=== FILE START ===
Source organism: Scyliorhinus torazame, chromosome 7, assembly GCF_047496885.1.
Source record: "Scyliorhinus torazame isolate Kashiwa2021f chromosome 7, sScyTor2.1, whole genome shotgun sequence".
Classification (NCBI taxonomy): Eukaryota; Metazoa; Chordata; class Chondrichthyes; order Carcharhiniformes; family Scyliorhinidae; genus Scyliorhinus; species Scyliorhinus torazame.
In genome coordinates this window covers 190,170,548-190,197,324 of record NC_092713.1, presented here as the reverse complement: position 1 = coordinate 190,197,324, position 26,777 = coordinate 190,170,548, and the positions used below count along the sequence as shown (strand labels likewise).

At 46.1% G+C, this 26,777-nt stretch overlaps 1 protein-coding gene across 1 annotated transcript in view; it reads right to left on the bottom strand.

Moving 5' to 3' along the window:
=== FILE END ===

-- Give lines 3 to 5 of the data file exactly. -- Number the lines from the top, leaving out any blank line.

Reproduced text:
Classification (NCBI taxonomy): Eukaryota; Metazoa; Chordata; class Chondrichthyes; order Carcharhiniformes; family Scyliorhinidae; genus Scyliorhinus; species Scyliorhinus torazame.
In genome coordinates this window covers 190,170,548-190,197,324 of record NC_092713.1, presented here as the reverse complement: position 1 = coordinate 190,197,324, position 26,777 = coordinate 190,170,548, and the positions used below count along the sequence as shown (strand labels likewise).

At 46.1% G+C, this 26,777-nt stretch overlaps 1 protein-coding gene across 1 annotated transcript in view; it reads right to left on the bottom strand.